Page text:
22. Lea said

    I thought about doing the “Kos” thing but then remembered that we should be better than they are

    Exactly. There is no reason to become the thing we hate! This unreasoned dialogue should not become our style, just because it’s theirs. If that makes us the grown-up party, so be it. This country needs some grown-ups.

    Good manners, I read somewhere, is nothing but a series of small sacrifices.

  23. Thank you, thank you, thank you Citizen Grim, and Lea.

    Not only is there no reason to become the thing you hate… there is every reason not to. Both for yourself and because you never lose out by doing the right thing.

    Otherwise why bother even caring?

  24. BSG said

    “John McCain may be the most fortunate man in the world right this minute.”

    Why? Because he doesn’t have to take responsibility for cleaning up the mess Bush & the GOP has left our country in?

    “The most painful thing about this is not that the other side won, but that so very many of them are such absolute insufferable asses… But among these asses, none is more contemptible than virtually every member of the Democratic caucus of the two houses of Congress. To them I wish nothing but the worst.”

    So much for not “demoniz[ing] our adversaries….”

    “One of the great tests of our system will be whether the great degree of lawlessness and corruption that was the Obama campaign will be revealed and punished.”

    WTF? Can you support such an outlandish statement with anything other than conspiracy theories?

  25. BAP said

    The distinction that Cato (#8) and Ruy Diaz (#3) are missing is that some liberals are beyond hope, but others are not.

    I am surrounded by liberal friends and family members who are solid, decent, well-meaning people. They are not beyond hope, but they will never be persuaded (just as you and I have not been persuaded by the antics of Kos, Olbermann, Franken, Maher, etc.) by people who are so angry they can’t see straight, who call them names, who yell about how evil their political representatives are without acknowledging that ours can be just as corrupt, etc., etc.

    We have work to do and, as yesterday’s election should have made painfully clear, we need as many allies as we can find in this fight.

    We’re Americans–let’s recognize the good things that came out of yesterday’s results (ANOTHER peaceful turnover of power, election of a black man, etc.), honestly assess our challenges (too many to even begin a list) and get on with it.

  26. James Burdo said

    “we pretty much know who Obama is”

    We do? He seems like political Heisenberg effect that changes depending on the observor.

  27. Yehudit said

    “…WTF? Can you support such an outlandish statement with anything other than conspiracy theories?…”

    This is all really new to you? You don’t really know the guy you just elected, do you?

    http://pajamasmedia.com/blog/the-complete-guide-to-acorn-voter-fraud/2/
    http://www.thenextright.com/patrick-ruffini/exclusive-barackobamacoms-lax-security-opens-door-to-online-donor-fraud
    http://www.newsbusters.org/blogs/tom-blumer/2008/09/29/missouri-sheriffs-prosecutors-obama-truth-squad-getting-old-media-silenc
    http://dyn.politico.com/printstory.cfm?uuid=FBBD4941-18FE-70B2-A858A3414D2AD30F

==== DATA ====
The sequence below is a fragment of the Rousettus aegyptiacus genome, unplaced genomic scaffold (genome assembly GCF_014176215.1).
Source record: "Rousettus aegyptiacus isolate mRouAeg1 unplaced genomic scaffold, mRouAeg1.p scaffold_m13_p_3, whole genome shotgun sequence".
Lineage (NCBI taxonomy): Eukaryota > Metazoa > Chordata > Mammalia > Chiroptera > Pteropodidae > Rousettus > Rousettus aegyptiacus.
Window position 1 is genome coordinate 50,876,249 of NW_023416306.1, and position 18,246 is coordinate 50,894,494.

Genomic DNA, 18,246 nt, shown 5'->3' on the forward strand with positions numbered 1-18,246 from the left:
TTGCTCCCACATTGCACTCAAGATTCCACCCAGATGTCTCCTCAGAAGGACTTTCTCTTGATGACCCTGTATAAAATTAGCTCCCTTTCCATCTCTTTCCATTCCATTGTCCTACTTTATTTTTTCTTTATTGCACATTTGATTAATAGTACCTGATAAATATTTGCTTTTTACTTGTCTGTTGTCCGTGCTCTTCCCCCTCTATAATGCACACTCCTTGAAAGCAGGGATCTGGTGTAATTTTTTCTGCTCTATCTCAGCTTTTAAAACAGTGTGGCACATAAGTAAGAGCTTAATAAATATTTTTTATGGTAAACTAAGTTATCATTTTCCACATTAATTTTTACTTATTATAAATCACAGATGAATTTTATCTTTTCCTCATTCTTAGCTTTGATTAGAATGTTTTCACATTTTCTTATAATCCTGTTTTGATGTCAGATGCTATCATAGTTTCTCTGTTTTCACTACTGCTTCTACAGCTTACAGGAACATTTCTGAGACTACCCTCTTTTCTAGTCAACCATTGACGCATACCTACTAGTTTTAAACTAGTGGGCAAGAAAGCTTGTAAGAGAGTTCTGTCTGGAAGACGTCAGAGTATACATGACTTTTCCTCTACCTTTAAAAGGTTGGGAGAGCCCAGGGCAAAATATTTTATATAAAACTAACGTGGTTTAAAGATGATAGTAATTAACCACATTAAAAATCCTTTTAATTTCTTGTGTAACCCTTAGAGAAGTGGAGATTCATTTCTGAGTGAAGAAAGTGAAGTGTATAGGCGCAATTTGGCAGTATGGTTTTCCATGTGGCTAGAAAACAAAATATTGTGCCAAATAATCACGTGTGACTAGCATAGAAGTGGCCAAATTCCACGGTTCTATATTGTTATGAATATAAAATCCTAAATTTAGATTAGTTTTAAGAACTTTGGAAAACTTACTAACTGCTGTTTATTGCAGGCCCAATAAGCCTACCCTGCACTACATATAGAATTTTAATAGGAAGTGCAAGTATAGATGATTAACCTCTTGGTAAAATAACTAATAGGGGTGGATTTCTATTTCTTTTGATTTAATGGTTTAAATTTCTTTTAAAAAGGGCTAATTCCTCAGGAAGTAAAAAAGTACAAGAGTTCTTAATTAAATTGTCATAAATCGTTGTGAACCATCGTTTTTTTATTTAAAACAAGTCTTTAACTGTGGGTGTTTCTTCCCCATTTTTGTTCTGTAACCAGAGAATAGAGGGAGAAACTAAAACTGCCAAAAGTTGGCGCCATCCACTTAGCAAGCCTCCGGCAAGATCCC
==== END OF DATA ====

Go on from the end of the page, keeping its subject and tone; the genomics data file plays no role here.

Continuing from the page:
http://realclearpolitics.blogs.time.com/2008/10/18/mccain_camp_responds_to_obamas_1/

  28. happyfeet said

    This was smart and nice to read.

  29. Good post.

  30. […] also Top Thirty Errors That Doomed McCain, and The Morning After by Ron […]

  31. Bob Miller said

    As was said long ago, we need “a choice, not an echo”.

  32. Mr. T said

    WARNING: EXPRESSION OF FIRST AMENDMENT RIGHT – MIGHT BE OFFENSIVE TO READERS OF THIS BLOG

    Be Proud “Chicago,” “Illinois,” and “America”. . . . . truth triumphs over lies and desperation . . . now the hard work begins . . . America needs to unite . . . pull together . . . if the McCain/Palin Campaign proved anything – its is smear tactics and politics of division in the USA among races, wealthy, religions . . . . is NO longer unacceptable . . . Obama won the popular vote, the educated vote (college degrees, and advanced degrees), and exceeded John McCain by 6% in those making over $200,000 a year . . .

    Obama took the high road . . . McCain/Palin took the low road. Never heard anything good out of any of their ads (or policies) only negative. I guess there was NOTHING good to say about the Republican candidates. The ad hominum attacks, mischaracterization, words taken out of context, magnification of human errors, voter suppression tactics, and other tactics were simply offensive to the public. Your tunnel vision is showing. Bush and his cronies rode the USA into the ground. Even without a majority in Congress, Bush refused to compromise – look in the mirror. McCain/Palin – a solution to what?

    Palin a breath of fresh air looking out her backdoor at Russia. “Shucks, ya’ll” Palin, Joe Six Pack, and Joe the Plumber (oops not a plumber) would have made us proud to be Americans. If only she could have married Jimmy Carter’s brother, the would we have a true partisan world.

    I guess there are a lot of fools who voted for Obama. Read these article links if you want to learn about McCain and Palin in a different light – check out these facts (investigative reporting or as you would call it bias by a “liberal left-wing organization.” Who was indicted in Alaska, a 20 million dollar hockey rink, the number 1 state receiving pork, and MCCain bitching about a 3 million dollar earmark for the Chicago Planiterium!!!! I guess gazing at the stars does not equate with a hockey mom’s agenda – a rink in every small town,

    You want the truth about McCain – the “Maverick” – its a lie – he is a phony – a true hero in the POW Camp talks about McCain (as well as other named sources)- even you acknowledge it.

    http://www.rollingstone.com/news/coverstory/make_believe_maverick_the_real_john_mccain

    http://www.rollingstone.com/politics/story/23140513/the_truth_about_sarah_palin

    P.S. I consider myself an independent – moderate not a liberal. But, if it makes you feel better label me a radical left winger. . . I know that you wouldn’t want to demonize the majority of voters.